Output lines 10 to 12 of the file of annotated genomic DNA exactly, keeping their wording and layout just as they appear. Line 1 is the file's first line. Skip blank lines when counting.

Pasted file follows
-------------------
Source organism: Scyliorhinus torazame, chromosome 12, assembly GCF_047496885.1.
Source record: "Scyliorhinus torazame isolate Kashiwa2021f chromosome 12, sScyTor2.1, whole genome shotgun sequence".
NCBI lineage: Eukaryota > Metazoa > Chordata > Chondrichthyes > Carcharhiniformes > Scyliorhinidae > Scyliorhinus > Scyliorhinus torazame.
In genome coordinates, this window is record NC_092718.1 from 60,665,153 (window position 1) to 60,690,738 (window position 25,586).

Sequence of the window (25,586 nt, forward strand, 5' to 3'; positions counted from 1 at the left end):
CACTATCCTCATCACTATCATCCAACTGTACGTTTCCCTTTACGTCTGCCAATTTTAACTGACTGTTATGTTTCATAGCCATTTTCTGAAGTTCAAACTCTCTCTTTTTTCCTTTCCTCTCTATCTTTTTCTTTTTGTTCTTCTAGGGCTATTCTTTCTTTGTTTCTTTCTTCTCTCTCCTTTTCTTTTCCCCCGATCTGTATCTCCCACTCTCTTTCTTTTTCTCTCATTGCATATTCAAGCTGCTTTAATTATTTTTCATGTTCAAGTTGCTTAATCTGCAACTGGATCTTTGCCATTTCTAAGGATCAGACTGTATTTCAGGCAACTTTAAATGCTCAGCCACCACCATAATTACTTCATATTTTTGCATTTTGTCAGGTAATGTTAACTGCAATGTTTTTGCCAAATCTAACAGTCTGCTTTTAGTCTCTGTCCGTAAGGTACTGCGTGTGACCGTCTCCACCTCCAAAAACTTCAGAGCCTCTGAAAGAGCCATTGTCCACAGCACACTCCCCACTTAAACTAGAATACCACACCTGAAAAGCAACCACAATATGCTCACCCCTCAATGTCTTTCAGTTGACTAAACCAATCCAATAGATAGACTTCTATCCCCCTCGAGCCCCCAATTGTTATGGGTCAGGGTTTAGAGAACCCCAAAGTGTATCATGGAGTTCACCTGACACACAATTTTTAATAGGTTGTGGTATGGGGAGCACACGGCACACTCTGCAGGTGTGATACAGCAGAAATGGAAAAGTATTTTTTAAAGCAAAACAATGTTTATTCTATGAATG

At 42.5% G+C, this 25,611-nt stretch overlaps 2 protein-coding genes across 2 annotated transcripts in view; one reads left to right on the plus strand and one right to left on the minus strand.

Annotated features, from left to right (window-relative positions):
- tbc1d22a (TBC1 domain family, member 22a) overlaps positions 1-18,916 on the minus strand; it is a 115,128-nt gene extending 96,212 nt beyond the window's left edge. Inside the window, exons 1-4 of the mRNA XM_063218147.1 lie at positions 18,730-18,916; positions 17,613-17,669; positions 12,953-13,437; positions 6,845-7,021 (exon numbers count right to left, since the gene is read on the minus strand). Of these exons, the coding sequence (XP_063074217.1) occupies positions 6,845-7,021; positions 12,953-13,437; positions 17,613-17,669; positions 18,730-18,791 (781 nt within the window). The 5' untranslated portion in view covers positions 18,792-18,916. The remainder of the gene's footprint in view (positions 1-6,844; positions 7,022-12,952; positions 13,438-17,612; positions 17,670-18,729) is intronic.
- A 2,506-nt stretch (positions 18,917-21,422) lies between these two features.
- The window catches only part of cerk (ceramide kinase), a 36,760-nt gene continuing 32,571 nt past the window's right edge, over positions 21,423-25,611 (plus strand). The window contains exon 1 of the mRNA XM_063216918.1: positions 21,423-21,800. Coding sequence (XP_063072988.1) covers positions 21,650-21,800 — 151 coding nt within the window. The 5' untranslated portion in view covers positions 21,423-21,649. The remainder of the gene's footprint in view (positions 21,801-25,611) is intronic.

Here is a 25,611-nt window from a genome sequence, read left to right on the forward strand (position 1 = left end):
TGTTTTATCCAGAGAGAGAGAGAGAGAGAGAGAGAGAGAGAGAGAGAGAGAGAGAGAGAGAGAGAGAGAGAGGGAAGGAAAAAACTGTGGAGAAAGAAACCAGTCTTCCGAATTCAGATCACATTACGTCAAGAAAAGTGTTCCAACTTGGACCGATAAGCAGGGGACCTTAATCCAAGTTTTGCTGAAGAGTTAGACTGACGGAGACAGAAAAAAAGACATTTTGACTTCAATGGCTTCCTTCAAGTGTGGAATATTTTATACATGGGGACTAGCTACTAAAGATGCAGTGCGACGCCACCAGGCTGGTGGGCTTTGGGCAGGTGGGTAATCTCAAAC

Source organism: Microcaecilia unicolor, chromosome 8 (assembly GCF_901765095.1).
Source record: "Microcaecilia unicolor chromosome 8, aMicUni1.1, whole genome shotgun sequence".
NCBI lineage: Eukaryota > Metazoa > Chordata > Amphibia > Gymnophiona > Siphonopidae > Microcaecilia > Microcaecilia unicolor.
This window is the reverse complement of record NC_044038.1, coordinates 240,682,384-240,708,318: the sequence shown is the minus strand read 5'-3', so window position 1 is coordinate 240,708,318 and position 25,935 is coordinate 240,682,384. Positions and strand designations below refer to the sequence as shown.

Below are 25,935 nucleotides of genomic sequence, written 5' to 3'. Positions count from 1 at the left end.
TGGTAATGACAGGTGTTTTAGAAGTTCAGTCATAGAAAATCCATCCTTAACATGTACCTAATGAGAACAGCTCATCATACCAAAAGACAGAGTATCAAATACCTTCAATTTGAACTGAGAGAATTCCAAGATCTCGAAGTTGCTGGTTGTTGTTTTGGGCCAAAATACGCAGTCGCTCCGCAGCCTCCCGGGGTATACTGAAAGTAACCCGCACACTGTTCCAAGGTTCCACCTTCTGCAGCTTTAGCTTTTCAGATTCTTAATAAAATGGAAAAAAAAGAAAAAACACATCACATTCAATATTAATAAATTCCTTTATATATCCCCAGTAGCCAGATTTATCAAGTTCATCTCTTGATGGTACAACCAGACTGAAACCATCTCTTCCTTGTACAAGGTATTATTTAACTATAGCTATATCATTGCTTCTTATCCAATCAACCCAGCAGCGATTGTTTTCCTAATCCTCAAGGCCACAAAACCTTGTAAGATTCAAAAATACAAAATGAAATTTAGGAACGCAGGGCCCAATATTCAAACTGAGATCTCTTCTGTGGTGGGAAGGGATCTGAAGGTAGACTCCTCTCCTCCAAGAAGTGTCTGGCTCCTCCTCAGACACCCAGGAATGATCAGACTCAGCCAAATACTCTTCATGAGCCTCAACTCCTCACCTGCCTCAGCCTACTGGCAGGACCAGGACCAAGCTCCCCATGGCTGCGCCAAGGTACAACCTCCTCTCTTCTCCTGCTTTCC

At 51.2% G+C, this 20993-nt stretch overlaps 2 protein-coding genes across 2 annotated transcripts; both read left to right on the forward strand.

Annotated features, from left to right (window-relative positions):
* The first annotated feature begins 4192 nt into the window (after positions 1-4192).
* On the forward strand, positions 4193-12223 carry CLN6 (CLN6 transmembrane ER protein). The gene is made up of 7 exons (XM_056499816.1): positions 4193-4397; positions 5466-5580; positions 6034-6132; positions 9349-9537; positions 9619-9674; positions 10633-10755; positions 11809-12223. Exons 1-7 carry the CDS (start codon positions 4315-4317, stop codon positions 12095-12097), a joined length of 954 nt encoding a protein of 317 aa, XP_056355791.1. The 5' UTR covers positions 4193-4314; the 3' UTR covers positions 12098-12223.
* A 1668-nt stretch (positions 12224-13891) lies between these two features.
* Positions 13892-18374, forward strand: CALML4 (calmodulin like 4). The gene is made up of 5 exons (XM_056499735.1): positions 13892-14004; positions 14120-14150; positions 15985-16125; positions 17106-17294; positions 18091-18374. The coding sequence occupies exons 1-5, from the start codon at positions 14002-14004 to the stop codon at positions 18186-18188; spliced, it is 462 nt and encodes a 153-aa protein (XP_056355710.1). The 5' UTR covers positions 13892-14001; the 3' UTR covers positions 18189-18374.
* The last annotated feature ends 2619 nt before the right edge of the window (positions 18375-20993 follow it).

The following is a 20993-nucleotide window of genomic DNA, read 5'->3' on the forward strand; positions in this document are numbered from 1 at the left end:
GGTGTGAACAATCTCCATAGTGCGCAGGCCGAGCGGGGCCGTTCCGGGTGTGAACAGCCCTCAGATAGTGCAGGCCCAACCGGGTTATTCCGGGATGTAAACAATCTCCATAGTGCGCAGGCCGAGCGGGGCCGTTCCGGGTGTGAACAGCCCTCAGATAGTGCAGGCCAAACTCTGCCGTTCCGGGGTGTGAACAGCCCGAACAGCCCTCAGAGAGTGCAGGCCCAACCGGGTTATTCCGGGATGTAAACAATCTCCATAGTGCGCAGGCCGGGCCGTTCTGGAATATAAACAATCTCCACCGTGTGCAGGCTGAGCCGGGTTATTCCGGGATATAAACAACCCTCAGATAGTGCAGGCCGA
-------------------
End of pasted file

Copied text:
- A 2,506-nt stretch (positions 18,917-21,422) lies between these two features.
- The window catches only part of cerk (ceramide kinase), a 36,760-nt gene continuing 32,571 nt past the window's right edge, over positions 21,423-25,611 (plus strand). The window contains exon 1 of the mRNA XM_063216918.1: positions 21,423-21,800. Coding sequence (XP_063072988.1) covers positions 21,650-21,800 — 151 coding nt within the window. The 5' untranslated portion in view covers positions 21,423-21,649. The remainder of the gene's footprint in view (positions 21,801-25,611) is intronic.

Here is a 25,611-nt window from a genome sequence, read left to right on the forward strand (position 1 = left end):